Next, processors are allotted to the respective long, narrow rectangular regions obtained by the longitudinal division made in Step S1, and, the relationship among the processors 32 to 34 as shown in FIG. 3 is formed (Step S2). As a result, for example, in the case of FIG. 4, the three processors 32 to 34 as shown by the upper stage arrows p1, p2, and p3 in the lower section are allotted to the three longitudinally divided regions respectively.

Next, placement refinement in each region is repeated until the size of the network passed through is minimized for the cells in the respective longitudinal rectangular regions for which the processors 32 to 34 are responsible, based on the longitudinal cut-lines c1, c2, c3 passing through these sections. The results of the placement refinement in the memories 36 to 38 are stored in the memory 35 by the control processor 31. These processes are carried out in parallel in each processor simultaneously (Step S3). As a result, the placement refinement actions are performed in parallel by means of a cell exchange in the areas B1, B2, B3 as shown by the arrows in the lower section, upper stage of FIG. 4.

Further, in this case, the refinement progresses by moving the cells in parallel in the lateral direction only so that the number of the nets through which the lateral cut-lines c4, c5, c6 pass does not increase.

Next, processors are allotted (Step S4) to the respective long, narrow rectangular regions obtained by the lateral division made in Step S1. As a result, the three processors B6, B7, B8, as shown by the right section, left stage arrows p1, p2, and p3 in FIG. 4 are allotted to the three laterally-divided regions respectively. Next, placement refinement for each region is repeated until the size of the network passed through is minimized for the cells in the respective longitudinal rectangular regions (B6, B7, B8) of which the processors p1, p2, p3 are responsible, based on the lateral cut-lines c4, c5, c6 passing through these sections. These processes are carried out in parallel in each processor p1, p2, p3 simultaneously (Step S5).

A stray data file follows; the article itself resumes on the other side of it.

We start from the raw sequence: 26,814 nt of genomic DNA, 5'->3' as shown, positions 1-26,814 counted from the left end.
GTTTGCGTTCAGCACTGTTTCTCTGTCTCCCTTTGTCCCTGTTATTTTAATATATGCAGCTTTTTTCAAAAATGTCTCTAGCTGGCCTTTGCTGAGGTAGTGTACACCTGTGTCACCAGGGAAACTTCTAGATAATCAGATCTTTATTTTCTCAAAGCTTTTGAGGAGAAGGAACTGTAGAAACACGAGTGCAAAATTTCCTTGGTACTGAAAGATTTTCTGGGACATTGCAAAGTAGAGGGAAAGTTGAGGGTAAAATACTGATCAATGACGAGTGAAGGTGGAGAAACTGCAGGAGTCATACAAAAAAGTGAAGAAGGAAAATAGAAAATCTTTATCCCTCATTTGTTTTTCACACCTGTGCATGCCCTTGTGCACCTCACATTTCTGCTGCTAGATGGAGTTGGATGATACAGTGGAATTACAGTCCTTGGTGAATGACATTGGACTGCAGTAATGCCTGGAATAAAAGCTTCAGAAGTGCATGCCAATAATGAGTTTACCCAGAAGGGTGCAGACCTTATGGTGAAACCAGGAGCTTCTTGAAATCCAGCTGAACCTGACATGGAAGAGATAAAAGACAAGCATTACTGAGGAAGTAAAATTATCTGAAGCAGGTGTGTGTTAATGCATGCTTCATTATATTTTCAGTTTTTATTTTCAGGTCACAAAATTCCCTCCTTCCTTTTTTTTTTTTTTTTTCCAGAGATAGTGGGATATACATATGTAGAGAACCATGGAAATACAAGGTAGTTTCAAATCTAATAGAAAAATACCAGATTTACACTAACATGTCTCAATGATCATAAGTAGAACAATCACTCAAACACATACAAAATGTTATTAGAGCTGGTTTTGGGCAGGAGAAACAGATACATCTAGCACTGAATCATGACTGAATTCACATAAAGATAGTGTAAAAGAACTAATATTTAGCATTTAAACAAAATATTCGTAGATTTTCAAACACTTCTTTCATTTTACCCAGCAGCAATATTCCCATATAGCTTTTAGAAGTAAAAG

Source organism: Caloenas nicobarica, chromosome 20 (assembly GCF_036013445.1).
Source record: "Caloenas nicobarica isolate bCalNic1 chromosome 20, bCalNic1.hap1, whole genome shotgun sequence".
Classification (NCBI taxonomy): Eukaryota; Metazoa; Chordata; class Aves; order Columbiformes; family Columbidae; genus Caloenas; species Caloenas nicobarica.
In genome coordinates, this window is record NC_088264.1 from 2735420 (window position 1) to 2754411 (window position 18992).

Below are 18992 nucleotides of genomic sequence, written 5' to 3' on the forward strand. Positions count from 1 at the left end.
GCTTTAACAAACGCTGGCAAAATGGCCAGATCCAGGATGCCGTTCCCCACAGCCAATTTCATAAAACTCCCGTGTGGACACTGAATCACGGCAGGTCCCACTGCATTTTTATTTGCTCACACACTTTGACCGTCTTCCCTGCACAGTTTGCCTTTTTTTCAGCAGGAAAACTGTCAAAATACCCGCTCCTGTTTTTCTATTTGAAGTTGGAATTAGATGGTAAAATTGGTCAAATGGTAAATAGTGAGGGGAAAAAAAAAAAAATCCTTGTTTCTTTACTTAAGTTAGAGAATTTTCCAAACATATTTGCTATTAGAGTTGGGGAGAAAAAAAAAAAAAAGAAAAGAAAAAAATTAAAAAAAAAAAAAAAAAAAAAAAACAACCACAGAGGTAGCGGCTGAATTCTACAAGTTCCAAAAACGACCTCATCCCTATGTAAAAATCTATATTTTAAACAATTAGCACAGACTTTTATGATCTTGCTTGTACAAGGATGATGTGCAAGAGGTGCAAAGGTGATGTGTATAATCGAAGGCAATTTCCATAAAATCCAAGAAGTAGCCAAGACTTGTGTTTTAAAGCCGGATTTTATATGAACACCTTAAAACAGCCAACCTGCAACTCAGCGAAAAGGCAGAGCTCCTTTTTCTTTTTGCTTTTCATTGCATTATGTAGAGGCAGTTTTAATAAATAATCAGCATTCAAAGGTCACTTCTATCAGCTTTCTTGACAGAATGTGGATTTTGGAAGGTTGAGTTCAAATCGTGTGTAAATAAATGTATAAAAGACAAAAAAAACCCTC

The results of the placement refinement in the memories 36 to 38 are stored in the memory 35 by the control processor 31. As a result, the placement refinement actions are performed in parallel through a cell exchange in the areas B6, B7, B8 as shown by the arrows in the right section, left stage of FIG. 4,

Further, in this case, the refinement progresses by moving the cells in parallel in the lateral direction only, so that the size of the network through which the longitudinal cut-lines c1, c2, c3 pass does not increase.

Finally, a decision is made (Step S6) as to whether the final conditions of the division level are satisfied. If the conditions are satisfied, the processing is complete. If not satisfied, the position of the divisions or the width of the divided region on the chip region is changed, and once again the chip is divided into longitudinally-divided regions and laterally-divided regions (Step S7), and the above-mentioned processes (Steps S2 to S6) are repeated.

As a result, for example, the action of placement refinement by means of a cell exchange in the areas B4, B5, and B9, B10, as shown by the lower section lower stage arrows and the right section right stage arrows in FIG. 4, is carried out in parallel as the next cycle by means of two processors p1' and p2' (not shown in the drawing).

By completing this type of procedure, for example, the placement of cells in the circles joined by a network of dotted lines shown in FIG. 4, is improved, following steps such as placing the arrows 1 to 4 in FIG. 4 close together.